Amendment bar on suits against states in federal court is not
a garden variety jurisdictional issue.” Id.
on the right track, the Court will undertake its own
jurisdictional analysis- assisted but not limited by the
parties' arguments-and ask whether sovereign immunity bars
each of Ms. Slack's claims. As the Court has explained, there
are two primary exceptions to sovereign immunity: (1)
Congress may limit sovereign immunity if it unequivocally
expresses its intent to abrogate that immunity; or (2) an
entity may voluntarily waive its immunity by making a clear
declaration that it will submit to a federal court's
jurisdiction. See Slack I, 325 F.Supp.3d at
WMATA is Not Entitled to Summary Judgment on Ms. Slack's
Retaliation Claim under the ARRA.
American Recovery and Reinvestment Act of 2009,
“popularly known as the Stimulus Act, was passed as an
emergency legislation to rescue the American economy from
deep recession.” Dorsey v. Jacobson Holman
PLLC, 707 F.Supp.2d 21, 23 (D.D.C. 2010). To safeguard
federal funds and encourage transparency, the ARRA includes
whistleblower protections for employees of non-Federal
employers receiving funds under the ARRA. See ARRA,
Pub. L. No. 111-5, § 1553 (2009).
Slack concedes, Congress did not abrogate WMATA's
sovereign immunity under the ARRA. See Opp. to
Defs.' Mot. for Summ. Jdgt. (“Opp.”) at
13-18, ECF No. 52 (only arguing that WMATA waived its
immunity as to her ARRA claim). The textual provisions must
“demonstrate with unmistakable clarity that Congress
intended to abrogate the States' immunity from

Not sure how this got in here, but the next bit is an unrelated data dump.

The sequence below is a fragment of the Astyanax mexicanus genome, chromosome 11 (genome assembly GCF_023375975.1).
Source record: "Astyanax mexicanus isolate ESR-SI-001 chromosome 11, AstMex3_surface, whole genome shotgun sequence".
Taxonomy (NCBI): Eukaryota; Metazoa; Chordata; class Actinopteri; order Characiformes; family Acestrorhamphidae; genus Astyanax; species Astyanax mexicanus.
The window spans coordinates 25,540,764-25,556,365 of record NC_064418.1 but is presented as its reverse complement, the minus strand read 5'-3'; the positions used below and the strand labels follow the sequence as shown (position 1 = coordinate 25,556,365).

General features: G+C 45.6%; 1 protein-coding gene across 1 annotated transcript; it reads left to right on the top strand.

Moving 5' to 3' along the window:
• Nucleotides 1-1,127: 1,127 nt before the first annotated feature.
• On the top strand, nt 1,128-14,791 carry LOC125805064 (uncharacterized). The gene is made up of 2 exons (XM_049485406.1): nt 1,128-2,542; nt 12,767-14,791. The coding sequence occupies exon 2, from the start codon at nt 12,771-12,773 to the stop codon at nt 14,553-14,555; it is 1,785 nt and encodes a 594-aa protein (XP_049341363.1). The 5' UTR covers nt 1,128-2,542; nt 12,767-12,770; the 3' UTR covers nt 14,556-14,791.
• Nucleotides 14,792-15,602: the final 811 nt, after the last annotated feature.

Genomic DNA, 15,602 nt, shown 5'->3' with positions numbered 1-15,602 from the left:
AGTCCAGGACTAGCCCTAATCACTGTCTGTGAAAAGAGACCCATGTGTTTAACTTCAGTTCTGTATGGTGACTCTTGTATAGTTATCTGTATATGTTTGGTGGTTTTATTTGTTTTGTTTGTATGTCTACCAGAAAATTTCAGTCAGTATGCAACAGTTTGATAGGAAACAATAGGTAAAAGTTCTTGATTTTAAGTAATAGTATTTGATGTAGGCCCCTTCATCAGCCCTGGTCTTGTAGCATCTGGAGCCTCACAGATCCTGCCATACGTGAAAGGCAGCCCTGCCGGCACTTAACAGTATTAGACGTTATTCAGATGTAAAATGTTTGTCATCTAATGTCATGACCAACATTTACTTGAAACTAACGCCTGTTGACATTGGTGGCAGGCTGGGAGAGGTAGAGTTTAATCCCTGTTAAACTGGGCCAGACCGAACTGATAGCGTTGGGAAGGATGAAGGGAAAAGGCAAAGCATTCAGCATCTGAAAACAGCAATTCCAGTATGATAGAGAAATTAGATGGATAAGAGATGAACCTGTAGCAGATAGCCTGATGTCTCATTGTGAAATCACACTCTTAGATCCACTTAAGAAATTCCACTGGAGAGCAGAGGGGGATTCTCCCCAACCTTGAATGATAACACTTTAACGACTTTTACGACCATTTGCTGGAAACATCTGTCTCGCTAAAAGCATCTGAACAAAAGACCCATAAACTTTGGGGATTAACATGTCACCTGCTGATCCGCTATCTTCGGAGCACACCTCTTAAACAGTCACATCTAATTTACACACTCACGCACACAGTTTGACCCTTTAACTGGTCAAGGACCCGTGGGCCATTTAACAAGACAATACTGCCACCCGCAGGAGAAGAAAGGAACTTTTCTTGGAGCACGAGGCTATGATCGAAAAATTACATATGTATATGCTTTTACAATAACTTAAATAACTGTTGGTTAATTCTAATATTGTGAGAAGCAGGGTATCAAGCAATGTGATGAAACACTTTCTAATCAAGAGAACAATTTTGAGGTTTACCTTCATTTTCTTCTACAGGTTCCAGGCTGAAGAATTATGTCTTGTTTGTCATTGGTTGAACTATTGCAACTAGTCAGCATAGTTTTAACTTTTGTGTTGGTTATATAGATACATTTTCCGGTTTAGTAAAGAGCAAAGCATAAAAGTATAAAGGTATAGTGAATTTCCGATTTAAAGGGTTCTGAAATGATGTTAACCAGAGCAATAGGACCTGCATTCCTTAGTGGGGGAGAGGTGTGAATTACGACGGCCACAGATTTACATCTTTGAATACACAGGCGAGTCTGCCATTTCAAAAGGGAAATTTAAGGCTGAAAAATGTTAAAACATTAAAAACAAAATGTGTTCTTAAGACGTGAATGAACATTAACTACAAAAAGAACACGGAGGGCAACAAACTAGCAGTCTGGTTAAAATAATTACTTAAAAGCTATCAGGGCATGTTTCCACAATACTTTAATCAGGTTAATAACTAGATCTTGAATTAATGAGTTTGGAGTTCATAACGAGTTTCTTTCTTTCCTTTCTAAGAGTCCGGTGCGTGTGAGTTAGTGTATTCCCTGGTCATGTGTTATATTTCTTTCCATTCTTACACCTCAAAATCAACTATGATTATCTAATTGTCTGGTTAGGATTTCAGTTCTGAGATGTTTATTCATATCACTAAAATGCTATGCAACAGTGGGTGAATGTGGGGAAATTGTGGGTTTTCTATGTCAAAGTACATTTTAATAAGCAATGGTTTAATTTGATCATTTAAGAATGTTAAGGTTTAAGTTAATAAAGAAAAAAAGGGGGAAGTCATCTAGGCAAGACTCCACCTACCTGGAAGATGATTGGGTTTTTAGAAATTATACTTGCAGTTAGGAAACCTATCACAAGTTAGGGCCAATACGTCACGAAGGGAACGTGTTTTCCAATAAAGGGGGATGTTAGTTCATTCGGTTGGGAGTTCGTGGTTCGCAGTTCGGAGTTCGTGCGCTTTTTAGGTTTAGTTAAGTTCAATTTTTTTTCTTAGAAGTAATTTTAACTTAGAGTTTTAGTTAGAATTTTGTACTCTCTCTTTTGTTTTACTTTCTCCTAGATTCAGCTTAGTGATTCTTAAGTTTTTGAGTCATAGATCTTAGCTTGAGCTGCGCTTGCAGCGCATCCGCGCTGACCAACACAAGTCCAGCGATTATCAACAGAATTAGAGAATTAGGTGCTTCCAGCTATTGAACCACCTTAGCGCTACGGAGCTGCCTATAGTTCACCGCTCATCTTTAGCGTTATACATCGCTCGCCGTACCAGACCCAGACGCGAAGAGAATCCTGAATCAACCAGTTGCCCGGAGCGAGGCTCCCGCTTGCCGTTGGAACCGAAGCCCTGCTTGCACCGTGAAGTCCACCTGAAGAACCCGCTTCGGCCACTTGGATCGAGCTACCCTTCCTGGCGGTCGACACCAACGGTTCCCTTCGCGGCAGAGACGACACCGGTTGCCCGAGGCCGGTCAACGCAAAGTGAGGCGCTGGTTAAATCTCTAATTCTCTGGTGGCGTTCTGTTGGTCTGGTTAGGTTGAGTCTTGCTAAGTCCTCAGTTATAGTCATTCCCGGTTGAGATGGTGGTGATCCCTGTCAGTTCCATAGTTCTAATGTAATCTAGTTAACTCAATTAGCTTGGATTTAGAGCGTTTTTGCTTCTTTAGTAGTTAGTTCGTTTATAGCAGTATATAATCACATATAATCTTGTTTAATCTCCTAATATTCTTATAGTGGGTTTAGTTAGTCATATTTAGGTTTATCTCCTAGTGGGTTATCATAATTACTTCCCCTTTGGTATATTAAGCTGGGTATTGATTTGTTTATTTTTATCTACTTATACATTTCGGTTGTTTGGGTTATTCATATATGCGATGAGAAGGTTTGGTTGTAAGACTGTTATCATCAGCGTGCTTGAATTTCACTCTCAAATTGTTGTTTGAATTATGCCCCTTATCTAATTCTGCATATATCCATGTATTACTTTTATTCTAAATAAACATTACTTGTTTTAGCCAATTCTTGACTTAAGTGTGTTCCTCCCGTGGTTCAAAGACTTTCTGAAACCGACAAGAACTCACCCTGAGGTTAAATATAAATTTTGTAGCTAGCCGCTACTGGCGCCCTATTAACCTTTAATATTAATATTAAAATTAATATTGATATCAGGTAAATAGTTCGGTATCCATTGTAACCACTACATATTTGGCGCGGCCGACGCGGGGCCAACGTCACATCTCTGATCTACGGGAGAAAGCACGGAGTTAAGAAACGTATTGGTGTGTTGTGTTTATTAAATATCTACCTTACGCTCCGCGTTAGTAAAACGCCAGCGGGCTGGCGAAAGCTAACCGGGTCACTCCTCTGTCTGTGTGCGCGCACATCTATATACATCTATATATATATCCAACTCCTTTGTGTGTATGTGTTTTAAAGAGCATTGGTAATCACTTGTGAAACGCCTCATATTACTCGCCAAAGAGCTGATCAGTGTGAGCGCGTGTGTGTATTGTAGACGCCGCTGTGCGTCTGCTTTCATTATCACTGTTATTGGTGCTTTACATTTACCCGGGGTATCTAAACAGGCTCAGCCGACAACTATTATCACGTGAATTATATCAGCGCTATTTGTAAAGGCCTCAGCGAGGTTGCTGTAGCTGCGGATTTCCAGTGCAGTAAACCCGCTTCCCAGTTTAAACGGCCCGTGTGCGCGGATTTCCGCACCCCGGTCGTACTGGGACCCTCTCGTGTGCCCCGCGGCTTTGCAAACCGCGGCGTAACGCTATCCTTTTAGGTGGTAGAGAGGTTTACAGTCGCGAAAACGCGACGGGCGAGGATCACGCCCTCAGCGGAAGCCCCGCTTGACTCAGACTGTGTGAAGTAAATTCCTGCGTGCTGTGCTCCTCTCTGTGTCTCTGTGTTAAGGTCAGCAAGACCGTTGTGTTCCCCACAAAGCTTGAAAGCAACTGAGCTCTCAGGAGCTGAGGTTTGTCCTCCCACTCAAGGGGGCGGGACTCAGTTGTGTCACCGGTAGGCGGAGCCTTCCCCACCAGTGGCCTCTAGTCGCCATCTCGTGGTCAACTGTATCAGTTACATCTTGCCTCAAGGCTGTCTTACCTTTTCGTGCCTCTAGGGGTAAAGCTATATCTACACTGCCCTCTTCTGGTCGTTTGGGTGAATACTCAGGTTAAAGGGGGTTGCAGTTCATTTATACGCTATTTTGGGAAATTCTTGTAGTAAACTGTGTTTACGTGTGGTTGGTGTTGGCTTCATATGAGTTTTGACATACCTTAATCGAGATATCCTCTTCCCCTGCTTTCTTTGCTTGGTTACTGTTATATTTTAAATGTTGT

suit.” Dellmuth v. Muth, 491 U.S. 223, 231
(1989). The ARRA does not do so. For instance, the language
of the ARRA does not even mention the Eleventh Amendment or
state sovereign immunity. See Id. And the Supreme
Court has made clear that “[a] general authorization
for suit in federal court is not the kind of unequivocal
statutory language sufficient to abrogate the Eleventh
Slack insists that WMATA has waived its sovereign immunity.
For the Court to find waiver, WMATA must make a “clear
declaration” of its intent to submit to federal court
jurisdiction. Barbour v. Wash. Metro. Area Transit
Auth., 374 F.3d 1161, 1163 (D.C. Cir. 2004). This is a
high bar. Id. To elicit such a clear declaration,
Congress “may, in the exercise of its spending power,
condition its grant of funds to the States upon their taking
certain actions.” Coll. Sav. Bank v. Fla. Prepaid
Postsecondary Educ. Expense Bd., 527 U.S. 666, 686
(1999). Congress must exercise its power explicitly: a
congressional waiver provision is constitutional only if it
manifests “a clear intent to condition participation in
the programs funded under the Act on a State's consent to
waive its constitutional immunity.” Barbour,
374 F.3d at 1163 (citation omitted).
instance, in Barbour, the D.C. Circuit determined
that the Civil Rights Remedies Equalization Act
(“CRREA”) unambiguously conditioned a state
agency's acceptance of federal funds on ...